Press Releases



Innovative electronic communications and health information technology (HIT) in medicine are transforming the nation’s health care system, state by state.

The Office of the National Coordinator for HIT (ONC) under Dr. Farzad Mostashari lauded Ohio, Kentucky and Maine in Washington, D.C. at an annual event today, recognizing them as states using health information technology in ways that will make a meaningful difference in health care for patients.

“Ohio demonstrates how the coordination of federal Regional Extension Center, Health Information Exchange and Beacon Community grants – as well as the cooperation of Ohio’s governmental agencies – are creating an environment where meaningful use and building interoperability will make a huge impact on the quality of health care,” Dr. Mostashari said.

"Ultimately, leading states will show how we can use health IT to provide better health care, improved patient health outcomes and lower health care costs across the nation,” he said.

Ohio received recognition this morning for its collaborative work in advancing primary care physicians’ adoption of electronic health records, having signed up 7,500 physicians since the federal program started two years ago. 

In addition, more than 8,200 physicians and hospitals statewide have met federal “meaningful use” requirements for using electronic health records, which is a way to record, track and report health information and outcomes that can help coordinate communication and care for patients.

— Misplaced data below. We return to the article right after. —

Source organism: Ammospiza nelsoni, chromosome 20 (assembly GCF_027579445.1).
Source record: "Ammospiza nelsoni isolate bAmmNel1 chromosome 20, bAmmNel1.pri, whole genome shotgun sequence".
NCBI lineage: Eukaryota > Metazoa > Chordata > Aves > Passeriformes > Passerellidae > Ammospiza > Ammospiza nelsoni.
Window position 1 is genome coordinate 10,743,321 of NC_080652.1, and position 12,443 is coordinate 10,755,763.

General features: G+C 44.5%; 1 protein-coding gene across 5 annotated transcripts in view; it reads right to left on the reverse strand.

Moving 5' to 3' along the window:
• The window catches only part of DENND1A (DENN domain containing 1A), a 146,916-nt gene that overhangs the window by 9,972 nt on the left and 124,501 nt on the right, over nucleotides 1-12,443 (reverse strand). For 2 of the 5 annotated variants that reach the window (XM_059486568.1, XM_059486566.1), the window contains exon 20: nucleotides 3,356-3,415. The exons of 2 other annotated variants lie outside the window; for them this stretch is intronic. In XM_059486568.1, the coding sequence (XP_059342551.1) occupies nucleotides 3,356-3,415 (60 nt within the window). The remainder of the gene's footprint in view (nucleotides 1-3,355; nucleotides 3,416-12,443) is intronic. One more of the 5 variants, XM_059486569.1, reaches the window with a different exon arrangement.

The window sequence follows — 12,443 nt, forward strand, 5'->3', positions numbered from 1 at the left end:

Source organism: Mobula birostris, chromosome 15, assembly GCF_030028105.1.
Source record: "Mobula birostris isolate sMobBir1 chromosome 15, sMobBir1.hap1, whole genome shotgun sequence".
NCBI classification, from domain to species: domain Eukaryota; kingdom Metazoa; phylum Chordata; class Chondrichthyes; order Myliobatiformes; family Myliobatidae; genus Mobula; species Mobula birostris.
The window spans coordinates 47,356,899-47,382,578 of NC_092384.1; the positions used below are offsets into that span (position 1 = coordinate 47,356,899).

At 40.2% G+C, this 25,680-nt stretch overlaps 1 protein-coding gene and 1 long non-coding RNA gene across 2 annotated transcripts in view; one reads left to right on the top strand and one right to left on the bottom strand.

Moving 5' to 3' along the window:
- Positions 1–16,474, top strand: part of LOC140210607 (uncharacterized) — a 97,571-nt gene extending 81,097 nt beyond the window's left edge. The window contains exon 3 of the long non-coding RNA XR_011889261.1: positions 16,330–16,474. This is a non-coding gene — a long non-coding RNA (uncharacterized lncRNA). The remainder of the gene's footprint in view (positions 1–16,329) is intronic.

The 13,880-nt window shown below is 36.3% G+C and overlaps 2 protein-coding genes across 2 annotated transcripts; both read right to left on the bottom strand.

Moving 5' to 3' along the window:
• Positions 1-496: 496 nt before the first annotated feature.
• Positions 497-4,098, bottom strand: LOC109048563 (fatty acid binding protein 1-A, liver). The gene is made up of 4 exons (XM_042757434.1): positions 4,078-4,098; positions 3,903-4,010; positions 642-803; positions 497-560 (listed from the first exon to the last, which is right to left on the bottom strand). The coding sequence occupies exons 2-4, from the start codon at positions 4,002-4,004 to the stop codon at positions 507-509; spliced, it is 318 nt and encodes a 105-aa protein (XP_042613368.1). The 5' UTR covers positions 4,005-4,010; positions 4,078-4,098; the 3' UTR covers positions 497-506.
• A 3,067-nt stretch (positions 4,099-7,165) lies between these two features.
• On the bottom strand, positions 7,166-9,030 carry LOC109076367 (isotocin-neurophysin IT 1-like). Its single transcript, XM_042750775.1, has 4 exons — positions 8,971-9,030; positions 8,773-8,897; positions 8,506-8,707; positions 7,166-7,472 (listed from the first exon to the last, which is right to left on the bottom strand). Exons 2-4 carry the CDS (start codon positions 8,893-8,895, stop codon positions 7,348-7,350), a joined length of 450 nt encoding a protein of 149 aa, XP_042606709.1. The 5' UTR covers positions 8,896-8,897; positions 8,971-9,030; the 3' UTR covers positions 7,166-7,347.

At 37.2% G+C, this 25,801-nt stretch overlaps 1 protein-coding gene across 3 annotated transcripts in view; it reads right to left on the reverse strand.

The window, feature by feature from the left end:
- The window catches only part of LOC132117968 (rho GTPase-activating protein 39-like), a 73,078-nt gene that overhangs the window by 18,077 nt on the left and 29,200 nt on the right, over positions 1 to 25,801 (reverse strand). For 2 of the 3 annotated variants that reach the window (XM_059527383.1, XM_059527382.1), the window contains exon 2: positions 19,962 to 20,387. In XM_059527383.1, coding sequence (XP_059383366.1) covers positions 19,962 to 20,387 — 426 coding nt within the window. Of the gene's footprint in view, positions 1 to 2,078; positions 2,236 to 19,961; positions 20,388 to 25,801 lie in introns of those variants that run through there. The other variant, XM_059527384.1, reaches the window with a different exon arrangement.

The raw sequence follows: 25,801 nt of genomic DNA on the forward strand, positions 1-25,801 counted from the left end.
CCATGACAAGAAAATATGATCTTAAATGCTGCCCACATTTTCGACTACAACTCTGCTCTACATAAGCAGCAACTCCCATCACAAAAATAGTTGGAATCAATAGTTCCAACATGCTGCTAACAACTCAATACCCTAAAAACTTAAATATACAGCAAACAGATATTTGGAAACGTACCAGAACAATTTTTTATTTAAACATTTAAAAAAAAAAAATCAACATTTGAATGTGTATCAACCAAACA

As a result, more than $368 million in Medicaid and Medicare incentive payments have helped reduce technology costs and improve workflow for physicians and hospitals through the Centers for Medicare and Medicaid Services.

Ohio Medicaid now ranks fifth in the nation for the number of payments distributed., including more than 3,346 eligible professionals and 135 hospitals for a total of $159 million in disbursements.

“We’re especially proud of the collaboration with ONC, our partners across the state and the grass-roots efforts merging, which will help transform the way our Ohio citizens receive health care,” said Dan Paoletti, CEO of the Ohio Health Information Partnership located just outside of Columbus, Ohio. “While this is an evolutionary process, it will assist in creating a revolution in health care.”

David Groves, executive director of the Tri-State Regional Extension Center said, “For more than a decade, Greater Cincinnati has been a recognized leader in the use of technology and collaboration to improve health care cost, quality and outcomes. HealthBridge is pleased to partner with ONC and other organizations in Ohio to accelerate and spread the use of health information technology to modernize our health care system.”

Groves stated that the Beacon and REC programs are demonstrating that health information technology wedded with improvements in clinical care can reduce emergency department visits and hospital admissions, ensure patient information is available wherever it is needed and empower practices to operate in a more patient-centered way.

These changes have also laid the groundwork for an innovative regional program among Medicare, Ohio Medicaid and commercial health plans to reward doctors for keeping people healthy rather than just paying for when patients are sick, he said.